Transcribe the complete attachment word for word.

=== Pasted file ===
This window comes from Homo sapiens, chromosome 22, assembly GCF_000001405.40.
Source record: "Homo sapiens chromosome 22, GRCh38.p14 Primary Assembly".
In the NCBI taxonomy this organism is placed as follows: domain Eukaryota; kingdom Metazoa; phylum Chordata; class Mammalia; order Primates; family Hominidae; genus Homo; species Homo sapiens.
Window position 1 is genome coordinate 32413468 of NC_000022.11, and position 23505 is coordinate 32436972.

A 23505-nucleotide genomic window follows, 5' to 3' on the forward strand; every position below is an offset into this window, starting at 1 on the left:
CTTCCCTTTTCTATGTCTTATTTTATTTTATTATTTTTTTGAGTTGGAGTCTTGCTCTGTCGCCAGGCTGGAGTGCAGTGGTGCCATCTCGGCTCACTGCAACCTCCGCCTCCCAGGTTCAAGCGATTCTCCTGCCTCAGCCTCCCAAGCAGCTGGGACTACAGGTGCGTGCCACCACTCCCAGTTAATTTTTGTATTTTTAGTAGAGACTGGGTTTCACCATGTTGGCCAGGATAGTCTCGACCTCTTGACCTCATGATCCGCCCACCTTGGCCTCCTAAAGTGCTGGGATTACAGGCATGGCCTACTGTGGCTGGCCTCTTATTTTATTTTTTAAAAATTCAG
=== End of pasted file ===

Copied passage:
This window comes from Homo sapiens, chromosome 22, assembly GCF_000001405.40.
Source record: "Homo sapiens chromosome 22, GRCh38.p14 Primary Assembly".
In the NCBI taxonomy this organism is placed as follows: domain Eukaryota; kingdom Metazoa; phylum Chordata; class Mammalia; order Primates; family Hominidae; genus Homo; species Homo sapiens.
Window position 1 is genome coordinate 32413468 of NC_000022.11, and position 23505 is coordinate 32436972.

A 23505-nucleotide genomic window follows, 5' to 3' on the forward strand; every position below is an offset into this window, starting at 1 on the left:
CTTCCCTTTTCTATGTCTTATTTTATTTTATTATTTTTTTGAGTTGGAGTCTTGCTCTGTCGCCAGGCTGGAGTGCAGTGGTGCCATCTCGGCTCACTGCAACCTCCGCCTCCCAGGTTCAAGCGATTCTCCTGCCTCAGCCTCCCAAGCAGCTGGGACTACAGGTGCGTGCCACCACTCCCAGTTAATTTTTGTATTTTTAGTAGAGACTGGGTTTCACCATGTTGGCCAGGATAGTCTCGACCTCTTGACCTCATGATCCGCCCACCTTGGCCTCCTAAAGTGCTGGGATTACAGGCATGGCCTACTGTGGCTGGCCTCTTATTTTATTTTTTAAAAATTCAG